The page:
Committee on the Status or Endangered Wildlife in Canada (COSEWIC). 2015. Draft report in preparation. COSEWIC assessment and status report on the Hop-tree Borer (Prays atomocella) in Canada. Committee on the Status of Endangered Wildlife in Canada. Ottawa. vii + 1-28 pp.
Crins, W.J., P.A. Gray, P.W.C. Uhlig, and M.C. Wester. 2009. The Ecosystems of Ontario, Part I: Ecozones and Ecoregions. Ontario Ministry of Natural Resources, Peterborough Ontario, Inventory, Monitoring and Assessment, SIB TER IMA TR-01. 71 pp.
Denomme-Brown, S., and G.W. Otis. 2012. Status of Juniper Hairstreak (Callophrys gryneus) populations in southwestern Ontario. Journal of the Entomological Society of Ontario 143:107-114.
Dobbie, T., pers. comm. 2014. Correspondence to V. Nowell. July-August 2014. Park Ecologist, Point Pelee National Park, Parks Canada, Leamington, Ontario.
Dobbie, T., pers. comm. 2015. Correspondence to V. Nowell. March 2015. Park Ecologist, Point Pelee National Park, Parks Canada, Leamington, Ontario.
Dobbyn, S. 2005. An Inventory of the Common Hoptree (Ptelea trifoliata) in Rondeau Provincial Park. Ontario Parks, Morpeth, Ontario. 7 pp.
Environment Canada. 2014. Species at Risk Public Registry, Environment Canada. Web site: Species Profile - Common Hoptree [accessed October 2014].
Gardner, R., pers. comm. 2015. Email correspondence to V. Nowell. March 2015. Chief Botanist, Ohio Department of Natural Resources, Division of Natural Areas and Preserves, Columbus, Ohio.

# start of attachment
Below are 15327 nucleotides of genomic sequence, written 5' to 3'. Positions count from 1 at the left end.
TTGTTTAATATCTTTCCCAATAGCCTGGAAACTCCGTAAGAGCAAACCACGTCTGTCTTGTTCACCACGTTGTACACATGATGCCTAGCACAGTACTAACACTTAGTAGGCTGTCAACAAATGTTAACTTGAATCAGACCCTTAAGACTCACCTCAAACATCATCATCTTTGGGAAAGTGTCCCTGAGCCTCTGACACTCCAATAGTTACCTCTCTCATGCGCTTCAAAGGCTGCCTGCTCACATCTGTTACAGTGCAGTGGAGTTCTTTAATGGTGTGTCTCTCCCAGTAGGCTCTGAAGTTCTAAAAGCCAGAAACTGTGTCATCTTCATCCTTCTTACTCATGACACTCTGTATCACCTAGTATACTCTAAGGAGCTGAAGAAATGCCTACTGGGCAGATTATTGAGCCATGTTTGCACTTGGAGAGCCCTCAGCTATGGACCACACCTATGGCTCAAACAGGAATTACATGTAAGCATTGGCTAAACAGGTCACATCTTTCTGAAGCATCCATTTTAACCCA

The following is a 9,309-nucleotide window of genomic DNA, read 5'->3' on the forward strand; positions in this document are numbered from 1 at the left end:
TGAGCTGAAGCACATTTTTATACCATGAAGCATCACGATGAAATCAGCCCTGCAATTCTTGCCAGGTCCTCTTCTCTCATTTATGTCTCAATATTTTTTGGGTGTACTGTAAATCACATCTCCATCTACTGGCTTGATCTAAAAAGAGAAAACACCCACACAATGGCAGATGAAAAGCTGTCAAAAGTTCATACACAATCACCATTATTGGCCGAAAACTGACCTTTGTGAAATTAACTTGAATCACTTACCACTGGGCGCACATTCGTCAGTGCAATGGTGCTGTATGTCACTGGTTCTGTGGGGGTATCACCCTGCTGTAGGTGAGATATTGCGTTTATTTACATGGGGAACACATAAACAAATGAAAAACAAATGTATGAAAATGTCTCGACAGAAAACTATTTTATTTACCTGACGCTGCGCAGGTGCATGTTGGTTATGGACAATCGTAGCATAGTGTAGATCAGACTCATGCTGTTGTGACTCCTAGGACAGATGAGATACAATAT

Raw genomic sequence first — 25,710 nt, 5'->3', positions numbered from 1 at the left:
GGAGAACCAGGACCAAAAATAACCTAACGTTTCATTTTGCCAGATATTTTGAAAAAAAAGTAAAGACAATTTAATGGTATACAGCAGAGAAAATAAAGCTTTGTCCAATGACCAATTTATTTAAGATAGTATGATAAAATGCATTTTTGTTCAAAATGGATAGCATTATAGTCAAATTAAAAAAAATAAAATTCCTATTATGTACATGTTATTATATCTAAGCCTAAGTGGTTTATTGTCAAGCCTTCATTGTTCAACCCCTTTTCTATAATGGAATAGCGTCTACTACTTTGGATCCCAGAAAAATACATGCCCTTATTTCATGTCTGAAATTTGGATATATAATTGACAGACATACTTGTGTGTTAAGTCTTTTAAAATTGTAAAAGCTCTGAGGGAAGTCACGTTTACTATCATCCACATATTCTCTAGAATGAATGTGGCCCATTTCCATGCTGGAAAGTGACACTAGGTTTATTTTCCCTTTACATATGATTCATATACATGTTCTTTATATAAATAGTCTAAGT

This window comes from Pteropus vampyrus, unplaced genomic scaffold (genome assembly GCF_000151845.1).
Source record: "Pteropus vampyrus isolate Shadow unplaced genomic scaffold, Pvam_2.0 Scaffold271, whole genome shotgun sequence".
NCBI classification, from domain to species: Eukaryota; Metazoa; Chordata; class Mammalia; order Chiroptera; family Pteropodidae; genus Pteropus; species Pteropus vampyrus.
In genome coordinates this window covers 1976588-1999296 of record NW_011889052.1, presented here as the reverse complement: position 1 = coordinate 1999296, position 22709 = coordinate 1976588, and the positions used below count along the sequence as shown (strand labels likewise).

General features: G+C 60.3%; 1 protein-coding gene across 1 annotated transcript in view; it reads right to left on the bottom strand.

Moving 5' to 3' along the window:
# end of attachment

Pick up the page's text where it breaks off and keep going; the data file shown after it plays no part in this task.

Hall P.W., C.D. Jones, A. Guidotti, and B. Hubley. 2014. The ROM field guide to butterflies 808 of Ontario. Toronto: Royal Ontario Museum. 488 pp.
Hillier, H.G. 1972. Hillier’s Manual of Trees and Shrubs. A.S. Barnes & Co., South Brunswick.
International Union for the Conservation of Nature (IUCN). 2014. The IUCN Red List of Threatened Species. Version 2014.2. Web site: [accessed October 2014].
Jalava, J.V., P.L. Wilson, and R.A. Jones. 2008. COSEWIC-designated Plant Species at Risk Inventories, Point Pelee National Park, including Sturgeon Creek Administrative Centre and Middle island, 2007. Volume 1: Summary Report. Prepared for Point Pelee National Park, Parks Canada Agency, Leamington, Ontario. vii + 126 pp.
Koh, S., A.J. Tanentzap, G. Mouland, T. Dobbie, L. Carr, J. Keitel, K. Hogsden, G. Harvey, J. Hudson, and R. Thorndyke. 2012. Double-crested Cormorants Alter Forest Structure and Increase Damage Indices of Individual Trees on Island Habitats in Lake Erie. Waterbirds 35(1):13-22.
Lavoie, C., A. Saint-Louis, G. Guay, and E. Groenevald. 2012. Les plantes vasculaires exotiques naturalisées: une nouvelle liste pour le Québec. Le Naturaliste Canadien 136(3):6-32.